Physical observations indicated no signs of changes in the skin, fur, eyes mucous membrane, behaviour patterns, tremors, salivation, and diarrhoea of the rats. There was neither mortality observed at the tested dose nor weight loss in the rats receiving S. platensis. The fifty percent lethal dose (LD50) of S. Platensis extract was therefore estimated to be more than 5000 mg/kg. We noted a significant (p <0.05) weight gain in male rats ingesting S. platensis compared to the control male group (Table 1). This difference was not significant in the group of female rats.

Table 1 Weight of the groups of rats

The Table 2 shows the results of lipid profile during subacute toxicity. The level of total cholesterol decreased in the male groups of rats treated with S. platensis compare with control; this reduction was only statistically significant at 500 mg/kg. Regarding the level of HDL cholesterol, only the female group exhibited a significant decrease of concentration mainly at 1000 mg/kg.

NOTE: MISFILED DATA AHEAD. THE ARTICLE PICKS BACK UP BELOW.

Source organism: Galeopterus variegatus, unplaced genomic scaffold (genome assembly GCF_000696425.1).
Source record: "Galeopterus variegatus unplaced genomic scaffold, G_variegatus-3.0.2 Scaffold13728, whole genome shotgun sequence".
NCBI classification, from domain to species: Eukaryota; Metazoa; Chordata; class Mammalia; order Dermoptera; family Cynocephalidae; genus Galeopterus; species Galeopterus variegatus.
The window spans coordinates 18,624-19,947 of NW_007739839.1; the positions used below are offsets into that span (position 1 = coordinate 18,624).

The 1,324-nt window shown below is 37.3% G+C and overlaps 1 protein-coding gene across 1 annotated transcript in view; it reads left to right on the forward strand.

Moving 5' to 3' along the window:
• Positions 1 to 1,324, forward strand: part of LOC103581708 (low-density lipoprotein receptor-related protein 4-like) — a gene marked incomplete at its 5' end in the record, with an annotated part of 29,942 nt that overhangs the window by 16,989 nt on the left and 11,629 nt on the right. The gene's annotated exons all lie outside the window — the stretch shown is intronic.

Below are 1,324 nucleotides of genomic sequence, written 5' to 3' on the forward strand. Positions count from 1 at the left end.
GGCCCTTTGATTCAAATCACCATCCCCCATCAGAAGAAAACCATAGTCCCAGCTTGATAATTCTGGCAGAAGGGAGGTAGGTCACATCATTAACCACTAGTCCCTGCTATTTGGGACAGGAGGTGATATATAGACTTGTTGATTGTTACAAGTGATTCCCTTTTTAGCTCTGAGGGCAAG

Table 2 Lipid profile of female and male rats after 28 days of administration of S. platensis

The effects of subacute administration of S. platensis extract on liver and kidney biochemical parameters are presented in Table 3. Most of these biochemical assays in treated rats were not significantly different from the controls, with the exception of albumin which was low at 500 mg/kg.

Table 3 Biochemical parameters of females and males rats after 28 days administration of Spirulina platensis

Table 4 shows the variations of HMG CoA reductase activity in both groups of rats. In both male and female rats, we found inhibition of the enzyme in rats fed by S. platensis; this inhibition is dose-dependent, marked with a dose of 1000 mg/kg. The difference between the groups is statistically significant (p < 0.05).

Table 4 Activity of HMG CoA reductase of males and females rats after 28 days administration of Spirulina platensis